Songs and dances from the rich traditional lore of the famous and historic island of Salamis make up this recording.
The songs and dances included in this disk are mainly those of the Carnival and Easter seasons. Some of the songs were sung in Greek, others used to be sung in “Arvanitika”, the local Albanian dialect, while in others, both languages were used, since, until the beginning of the Second World War, the Albanian language was widely spoken on the island. Today, very few of the inhabitants speak or sing in “Arvanitika”.
Already, since the 15th century, Salamis had, to a great degree, become Albanian-speaking, without, however, losing its ethnic character. The presence of an Albanian population in Attica has been established since the period of Frankish rule. The first settlers arrived at the time of Don Pedro of Aragon, when he, as Duke of Athens, in 1382, issued a decree permitting the installation of new settlers in the fallow and deserted region of Attica. From then on, and until the middle of the 16th century, successive waves of migrants moved down from the north and settled, not only in Attica, but also in various parts of Southern Greece, from Locris to the Peloponnese and to various offshore islands, such as Salamis.
Tough and hardy, good and experienced warriors, stubborn, dependable, reserved, conservative, firmly attached to their traditions, hard-working and patient, divided into clans with different customs and local variants in dialect, these Albanian-speaking populations, imbued with a strong Greek consciousness, gradually encircled Athens -ever- alert guardians of their homeland- bringing new life to the formation of the character of modern Attica. From this time on, the Albanians will play one of the principal roles in the Athenian adventure. This time, the melting-pot will have done a good job.
George and Lambros Coromilas: The Athenian Adventure, Athens 1981
The material in this recording is based on the two main and best-known dances of Koulouri (the island’s popular name, from its round shape: “koulouri: - a ring-shaped biscuit), the “Trata” dances. This appellation is probably a fairly recent one. In older times the name “Valle'' covered all the types of communal dances performed in the region. The types of “Trata” dances in Salamis are mainly two:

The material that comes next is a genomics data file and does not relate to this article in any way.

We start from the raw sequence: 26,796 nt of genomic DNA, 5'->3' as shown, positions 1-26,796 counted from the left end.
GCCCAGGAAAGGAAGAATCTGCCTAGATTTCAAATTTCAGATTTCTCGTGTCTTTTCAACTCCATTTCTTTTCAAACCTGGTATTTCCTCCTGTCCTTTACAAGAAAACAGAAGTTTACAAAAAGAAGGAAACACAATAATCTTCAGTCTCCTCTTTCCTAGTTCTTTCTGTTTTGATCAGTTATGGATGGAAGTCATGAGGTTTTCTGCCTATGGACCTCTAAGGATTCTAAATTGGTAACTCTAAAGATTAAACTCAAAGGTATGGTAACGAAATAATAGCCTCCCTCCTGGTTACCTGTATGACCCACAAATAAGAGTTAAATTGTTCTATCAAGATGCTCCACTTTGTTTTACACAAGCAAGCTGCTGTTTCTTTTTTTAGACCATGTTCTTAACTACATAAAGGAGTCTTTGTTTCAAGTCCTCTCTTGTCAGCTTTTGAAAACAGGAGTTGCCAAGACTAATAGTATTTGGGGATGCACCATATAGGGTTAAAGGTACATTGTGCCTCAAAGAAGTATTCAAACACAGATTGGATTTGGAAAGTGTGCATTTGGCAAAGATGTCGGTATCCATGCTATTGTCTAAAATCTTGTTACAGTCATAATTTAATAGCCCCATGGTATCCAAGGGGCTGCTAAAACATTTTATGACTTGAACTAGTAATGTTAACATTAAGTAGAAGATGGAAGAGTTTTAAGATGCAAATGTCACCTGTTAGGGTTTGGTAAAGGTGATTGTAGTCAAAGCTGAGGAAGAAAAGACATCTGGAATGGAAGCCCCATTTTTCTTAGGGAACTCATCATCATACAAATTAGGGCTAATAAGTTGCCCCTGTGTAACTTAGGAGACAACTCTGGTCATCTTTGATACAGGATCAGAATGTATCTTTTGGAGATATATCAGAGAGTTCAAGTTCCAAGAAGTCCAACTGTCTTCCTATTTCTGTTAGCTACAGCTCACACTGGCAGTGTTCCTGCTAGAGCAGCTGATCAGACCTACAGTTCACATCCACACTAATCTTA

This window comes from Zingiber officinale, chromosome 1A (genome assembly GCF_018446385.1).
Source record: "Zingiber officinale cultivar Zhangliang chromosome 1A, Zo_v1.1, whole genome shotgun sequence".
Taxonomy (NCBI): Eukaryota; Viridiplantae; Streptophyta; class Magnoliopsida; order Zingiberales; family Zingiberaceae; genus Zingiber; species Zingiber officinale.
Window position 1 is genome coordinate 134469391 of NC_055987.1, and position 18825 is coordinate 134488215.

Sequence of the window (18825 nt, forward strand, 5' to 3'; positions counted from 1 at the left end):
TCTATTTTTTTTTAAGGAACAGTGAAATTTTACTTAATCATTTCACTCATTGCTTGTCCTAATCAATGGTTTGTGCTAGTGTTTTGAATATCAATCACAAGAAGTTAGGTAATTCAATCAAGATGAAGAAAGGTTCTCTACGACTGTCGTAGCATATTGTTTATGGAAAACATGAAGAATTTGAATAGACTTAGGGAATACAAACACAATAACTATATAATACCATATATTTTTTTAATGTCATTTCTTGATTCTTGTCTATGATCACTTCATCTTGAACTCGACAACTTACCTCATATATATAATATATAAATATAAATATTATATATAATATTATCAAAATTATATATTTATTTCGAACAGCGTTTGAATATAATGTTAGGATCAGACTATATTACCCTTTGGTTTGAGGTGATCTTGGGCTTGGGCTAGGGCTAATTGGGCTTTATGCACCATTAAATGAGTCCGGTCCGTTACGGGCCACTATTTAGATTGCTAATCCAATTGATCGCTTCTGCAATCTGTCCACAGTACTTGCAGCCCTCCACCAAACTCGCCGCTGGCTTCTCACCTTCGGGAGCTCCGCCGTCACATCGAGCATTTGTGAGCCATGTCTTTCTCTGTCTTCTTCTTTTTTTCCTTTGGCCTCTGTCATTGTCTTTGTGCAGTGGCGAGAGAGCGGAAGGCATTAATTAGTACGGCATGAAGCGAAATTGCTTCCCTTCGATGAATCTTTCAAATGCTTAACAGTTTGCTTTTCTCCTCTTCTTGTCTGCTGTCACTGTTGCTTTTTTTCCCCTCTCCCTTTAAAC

a. The “sta tria” movement (step r.l.r. point-or raise-left ft., step left, point-or raise- right ft.) which is one of the oldest Greek folk dances, and one of Panhellenic character, since there is not a single community in Greece without some kind of variation of this kinetic pattern.
b. the local “trata” step, resembling that of Megara, but executed according to a particular Salaminian variation.
The musical instruments used were the violin, the lute, the sandouri (dulcimer) and, to a lesser extent, the clarinet. In older times, the lyra and “pipiza” (a kind of flute) were also used, but these fell into disuse at the beginning of the 20th century. The dances performed on important feast days, on the beach of the town of Salamis called “Armyreza”, were not accompanied by musical instruments, but by songs which were special for each occasion. The local musicians were called upon to play on unofficial festive occasions, at private gatherings, weddings and at coffee shops, on Sundays or less important holidays.
The melodies and couplets of the “Valle” of Salamis, which were traditionally sung at the Carnival or Easter time, were familiar to all, something which is no longer the case, today. The women singers - two on either end of the dance line - were the ones who carried the musical burden of the dance.
Nowadays, it is difficult to find people who will undertake this task. Communal dances not having been held for a long time, a great many of the old songs have been lost, a phenomenon which is not peculiar to Salamis but is common to all the other parts of Greece, today. The traditional regional repertoire has grown noticeably poorer, owing to the lack of local folk musicians. On feast days and festive occasions, the Salaminians dance to the tunes with which most Greeks are familiar: the “kalamatianos”, the “ballos” of the Aegean Islands, and the “syrtos” and “tsamikos” danced on the mainland. The big community dances, with their characteristic local colour, are no more. Only in recent years has an attempt been made to revive them, at great cost, by the Municipality and the Lyceum Club of Greek Women of Salamis, who have spared no effort in this direction.
The musicians taking part in this recording are the well know Athenian folk players, Alekos Arapakis, Vassilis Katrakos, Nikos Karatassos and Sotiris Koudemanis, who have often performed at Salaminian parties and festivities all over the island.
The assistance of the Administrative Board of the Lyceum Club of Greek Women of Salamis has been invaluable and determinative, as has been that of the dance group’s coach and teacher, Glafkos Harmandas. The participation of Mmes Kiki Biniari, Assimo Leni, Eleni Santou, Vangelio Sarakini and Zoe Telemachou must also be specially mentioned. The recording of these songs would not have been possible without their warm interest and eager cooperation.
Athens, November 1991